Long-finned pilot whale
Size: max 3.8-6.7m
- Glossy black in colour
- Its dorsal fin looks like a smurfs hat or witches nose
- Bulbous forehead
Long-finned pilot whales are in fact dolphins not whales. They have a rounded bulbous head and a broad based dorsal fin that looks like a witch’s nose or a smurfs hat. They are glossy black in colour with a white underbelly. Occasionally pilot whales like to spy-hop (where they pop their heads out of the water to have a look around) when they do this it is evident to see a white anchor shape on their chests. There are two species of pilot whale found in the northern hemisphere, long-finned and short-finned, when spotted in the ocean; they are very hard to tell apart unless their fins are seen.
Pilot whales travel in family groups of 2 to 50 individuals. They feed during the night, so their day time behaviour is usually travelling leisurely and logging at the surface. They are playful and inquisitive, actively approaching ships and spy hopping, tail slapping and breaching. They associate with bottlenose dolphins, Risso’s dolphins and other cetaceans.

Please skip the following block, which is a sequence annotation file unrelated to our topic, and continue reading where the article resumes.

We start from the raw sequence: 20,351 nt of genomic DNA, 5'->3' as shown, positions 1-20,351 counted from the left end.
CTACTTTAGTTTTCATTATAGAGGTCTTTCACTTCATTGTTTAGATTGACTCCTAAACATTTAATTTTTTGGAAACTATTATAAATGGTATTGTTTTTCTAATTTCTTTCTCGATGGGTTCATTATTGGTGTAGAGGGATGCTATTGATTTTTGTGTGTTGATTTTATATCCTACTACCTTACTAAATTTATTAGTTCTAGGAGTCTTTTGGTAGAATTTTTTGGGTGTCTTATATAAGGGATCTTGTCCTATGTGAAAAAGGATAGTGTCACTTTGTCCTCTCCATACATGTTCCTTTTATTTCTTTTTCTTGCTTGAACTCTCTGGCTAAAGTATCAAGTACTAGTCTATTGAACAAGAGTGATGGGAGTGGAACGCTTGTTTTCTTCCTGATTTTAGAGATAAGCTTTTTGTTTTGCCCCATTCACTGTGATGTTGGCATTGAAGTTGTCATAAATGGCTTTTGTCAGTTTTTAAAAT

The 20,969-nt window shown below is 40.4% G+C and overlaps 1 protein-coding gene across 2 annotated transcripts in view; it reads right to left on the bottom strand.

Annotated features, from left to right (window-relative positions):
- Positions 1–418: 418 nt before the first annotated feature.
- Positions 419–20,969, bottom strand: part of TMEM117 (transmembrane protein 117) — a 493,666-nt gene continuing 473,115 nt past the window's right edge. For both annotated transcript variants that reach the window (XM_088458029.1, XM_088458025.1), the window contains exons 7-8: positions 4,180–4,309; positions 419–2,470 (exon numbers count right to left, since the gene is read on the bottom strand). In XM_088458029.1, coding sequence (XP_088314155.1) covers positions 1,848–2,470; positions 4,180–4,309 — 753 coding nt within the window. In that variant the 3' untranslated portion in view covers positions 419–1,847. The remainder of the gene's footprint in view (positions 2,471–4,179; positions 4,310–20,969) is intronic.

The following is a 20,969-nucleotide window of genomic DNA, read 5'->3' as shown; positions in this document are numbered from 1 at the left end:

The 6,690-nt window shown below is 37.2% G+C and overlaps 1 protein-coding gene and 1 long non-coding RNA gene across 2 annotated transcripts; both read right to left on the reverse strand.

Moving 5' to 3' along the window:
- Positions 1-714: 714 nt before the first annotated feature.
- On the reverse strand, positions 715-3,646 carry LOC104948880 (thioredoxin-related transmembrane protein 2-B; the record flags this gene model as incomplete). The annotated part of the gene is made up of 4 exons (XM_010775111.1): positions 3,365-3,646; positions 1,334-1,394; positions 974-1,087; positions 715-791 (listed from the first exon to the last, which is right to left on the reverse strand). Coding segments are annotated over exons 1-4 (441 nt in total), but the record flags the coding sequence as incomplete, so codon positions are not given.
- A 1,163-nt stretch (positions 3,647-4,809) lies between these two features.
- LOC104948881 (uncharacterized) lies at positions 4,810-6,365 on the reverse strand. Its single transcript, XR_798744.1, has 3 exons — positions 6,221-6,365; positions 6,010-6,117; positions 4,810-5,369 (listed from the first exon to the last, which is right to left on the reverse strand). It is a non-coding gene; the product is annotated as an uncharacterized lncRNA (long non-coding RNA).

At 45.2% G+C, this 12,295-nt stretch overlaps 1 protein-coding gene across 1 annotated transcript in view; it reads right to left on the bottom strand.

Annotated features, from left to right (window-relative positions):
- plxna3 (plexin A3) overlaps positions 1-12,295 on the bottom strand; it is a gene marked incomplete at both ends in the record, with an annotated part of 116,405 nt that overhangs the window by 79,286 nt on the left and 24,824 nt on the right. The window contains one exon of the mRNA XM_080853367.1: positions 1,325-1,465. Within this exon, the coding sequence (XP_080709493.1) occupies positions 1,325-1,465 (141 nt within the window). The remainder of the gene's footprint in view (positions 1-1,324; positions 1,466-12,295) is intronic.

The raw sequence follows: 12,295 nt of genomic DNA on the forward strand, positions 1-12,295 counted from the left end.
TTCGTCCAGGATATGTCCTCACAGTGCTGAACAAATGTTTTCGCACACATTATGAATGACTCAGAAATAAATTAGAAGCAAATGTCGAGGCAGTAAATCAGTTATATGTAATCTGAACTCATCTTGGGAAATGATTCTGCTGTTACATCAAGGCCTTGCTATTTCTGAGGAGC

Around the world two distinct populations are recognised, 1 in the southern hemisphere and the other in the North Atlantic. Long-finned pilot whales prefer deep water but make seasonal inshore movements to hunt migrating prey such as cuttlefish, squid and fish. The range of the long-finned pilot whale does overlap with the short-finned pilot whale so the pectoral fins must be seen to ensure identification is correct.
Long-finned pilot whales are particularly susceptible to stranding due to the fact they have strong social bonds in their family groups. If an individual within the group becomes sick, injured or gets lost the rest of the pod will follow. Pilot whales have also known to get entangled in fishing nets, are susceptible to sonar and are hunted in the Faroe Islands.